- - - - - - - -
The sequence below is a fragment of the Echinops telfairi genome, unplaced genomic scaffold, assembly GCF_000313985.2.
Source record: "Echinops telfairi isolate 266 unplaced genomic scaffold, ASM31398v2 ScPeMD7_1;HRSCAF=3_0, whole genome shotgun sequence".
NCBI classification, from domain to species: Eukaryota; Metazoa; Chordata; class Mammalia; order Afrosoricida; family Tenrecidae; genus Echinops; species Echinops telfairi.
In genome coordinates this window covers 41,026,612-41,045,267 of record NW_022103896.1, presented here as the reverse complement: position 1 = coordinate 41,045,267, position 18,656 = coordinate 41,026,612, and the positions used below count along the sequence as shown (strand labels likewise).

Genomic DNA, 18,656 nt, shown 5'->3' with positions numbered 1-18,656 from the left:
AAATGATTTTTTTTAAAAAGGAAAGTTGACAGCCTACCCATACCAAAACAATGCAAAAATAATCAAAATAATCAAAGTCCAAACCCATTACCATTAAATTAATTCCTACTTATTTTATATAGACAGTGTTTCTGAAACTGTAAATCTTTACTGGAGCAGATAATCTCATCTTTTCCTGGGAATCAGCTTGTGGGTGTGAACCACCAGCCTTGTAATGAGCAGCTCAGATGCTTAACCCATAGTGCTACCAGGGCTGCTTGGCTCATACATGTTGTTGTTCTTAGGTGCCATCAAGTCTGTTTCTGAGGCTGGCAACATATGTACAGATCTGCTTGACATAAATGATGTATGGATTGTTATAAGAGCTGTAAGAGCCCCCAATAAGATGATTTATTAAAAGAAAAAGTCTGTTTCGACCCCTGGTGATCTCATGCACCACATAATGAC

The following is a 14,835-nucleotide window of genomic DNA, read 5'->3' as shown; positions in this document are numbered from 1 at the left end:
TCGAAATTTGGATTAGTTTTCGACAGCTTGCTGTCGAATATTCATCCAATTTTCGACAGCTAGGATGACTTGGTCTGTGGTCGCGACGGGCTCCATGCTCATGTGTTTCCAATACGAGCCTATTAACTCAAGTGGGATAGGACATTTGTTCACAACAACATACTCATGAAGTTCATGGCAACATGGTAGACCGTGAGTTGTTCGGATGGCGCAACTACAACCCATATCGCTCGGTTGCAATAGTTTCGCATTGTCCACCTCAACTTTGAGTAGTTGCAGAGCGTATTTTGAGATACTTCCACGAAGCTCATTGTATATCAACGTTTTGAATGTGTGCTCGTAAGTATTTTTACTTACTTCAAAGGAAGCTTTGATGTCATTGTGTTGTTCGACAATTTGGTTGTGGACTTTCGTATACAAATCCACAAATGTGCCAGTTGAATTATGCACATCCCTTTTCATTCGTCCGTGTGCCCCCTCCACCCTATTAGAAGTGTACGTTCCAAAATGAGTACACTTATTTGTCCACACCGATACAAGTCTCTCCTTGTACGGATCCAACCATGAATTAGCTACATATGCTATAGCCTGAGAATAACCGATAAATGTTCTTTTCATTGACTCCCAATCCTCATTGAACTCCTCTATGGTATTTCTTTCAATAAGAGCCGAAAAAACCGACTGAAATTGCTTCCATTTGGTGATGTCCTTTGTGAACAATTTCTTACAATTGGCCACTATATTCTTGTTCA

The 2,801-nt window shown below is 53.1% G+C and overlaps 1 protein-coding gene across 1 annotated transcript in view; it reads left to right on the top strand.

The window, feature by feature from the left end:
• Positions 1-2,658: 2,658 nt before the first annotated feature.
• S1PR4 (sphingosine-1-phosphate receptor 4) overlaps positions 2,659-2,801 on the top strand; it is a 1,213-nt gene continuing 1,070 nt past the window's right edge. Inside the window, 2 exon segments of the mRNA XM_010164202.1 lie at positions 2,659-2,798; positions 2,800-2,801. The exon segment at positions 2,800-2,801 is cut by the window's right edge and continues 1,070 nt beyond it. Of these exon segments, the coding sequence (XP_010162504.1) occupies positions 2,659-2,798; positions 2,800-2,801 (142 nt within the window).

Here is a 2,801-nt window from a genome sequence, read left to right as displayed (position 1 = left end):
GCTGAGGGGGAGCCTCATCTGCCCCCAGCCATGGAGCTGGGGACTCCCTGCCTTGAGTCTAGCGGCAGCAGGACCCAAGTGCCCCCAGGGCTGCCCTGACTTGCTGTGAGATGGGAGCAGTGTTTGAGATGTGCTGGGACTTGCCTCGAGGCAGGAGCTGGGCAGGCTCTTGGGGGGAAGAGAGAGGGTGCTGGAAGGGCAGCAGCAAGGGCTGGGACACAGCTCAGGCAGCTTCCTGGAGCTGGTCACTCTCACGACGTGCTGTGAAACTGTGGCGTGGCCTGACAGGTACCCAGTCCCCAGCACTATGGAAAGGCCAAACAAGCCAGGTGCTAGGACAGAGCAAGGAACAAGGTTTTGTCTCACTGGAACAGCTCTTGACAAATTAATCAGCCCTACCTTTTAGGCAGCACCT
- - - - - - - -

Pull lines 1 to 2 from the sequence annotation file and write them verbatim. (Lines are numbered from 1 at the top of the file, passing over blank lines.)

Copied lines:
The sequence below is a fragment of the Echinops telfairi genome, unplaced genomic scaffold, assembly GCF_000313985.2.
Source record: "Echinops telfairi isolate 266 unplaced genomic scaffold, ASM31398v2 ScPeMD7_1;HRSCAF=3_0, whole genome shotgun sequence".